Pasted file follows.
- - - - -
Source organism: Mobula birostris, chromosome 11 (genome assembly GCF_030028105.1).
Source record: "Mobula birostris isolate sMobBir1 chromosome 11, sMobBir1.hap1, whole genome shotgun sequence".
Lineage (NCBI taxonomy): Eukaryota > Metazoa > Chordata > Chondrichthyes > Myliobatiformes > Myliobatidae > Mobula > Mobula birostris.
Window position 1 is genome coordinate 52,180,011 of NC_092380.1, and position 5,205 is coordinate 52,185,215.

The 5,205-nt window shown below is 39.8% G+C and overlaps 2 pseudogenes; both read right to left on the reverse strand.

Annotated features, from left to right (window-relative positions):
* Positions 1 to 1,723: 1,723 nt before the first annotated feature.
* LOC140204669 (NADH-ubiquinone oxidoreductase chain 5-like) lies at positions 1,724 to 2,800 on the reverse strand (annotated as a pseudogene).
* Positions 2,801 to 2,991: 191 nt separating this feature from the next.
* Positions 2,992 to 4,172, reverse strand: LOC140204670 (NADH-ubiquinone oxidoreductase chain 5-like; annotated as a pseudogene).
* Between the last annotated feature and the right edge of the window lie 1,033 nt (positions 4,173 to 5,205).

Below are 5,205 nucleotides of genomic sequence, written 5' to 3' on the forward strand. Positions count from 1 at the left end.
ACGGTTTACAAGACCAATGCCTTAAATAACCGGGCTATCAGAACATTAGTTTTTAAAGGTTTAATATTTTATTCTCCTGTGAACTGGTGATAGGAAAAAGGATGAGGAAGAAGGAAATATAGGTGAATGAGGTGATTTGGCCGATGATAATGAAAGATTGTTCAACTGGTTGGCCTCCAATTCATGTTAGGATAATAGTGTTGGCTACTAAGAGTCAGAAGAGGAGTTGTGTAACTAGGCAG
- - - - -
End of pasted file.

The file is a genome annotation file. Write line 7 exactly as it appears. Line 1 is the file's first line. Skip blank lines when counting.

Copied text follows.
* Positions 1 to 1,723: 1,723 nt before the first annotated feature.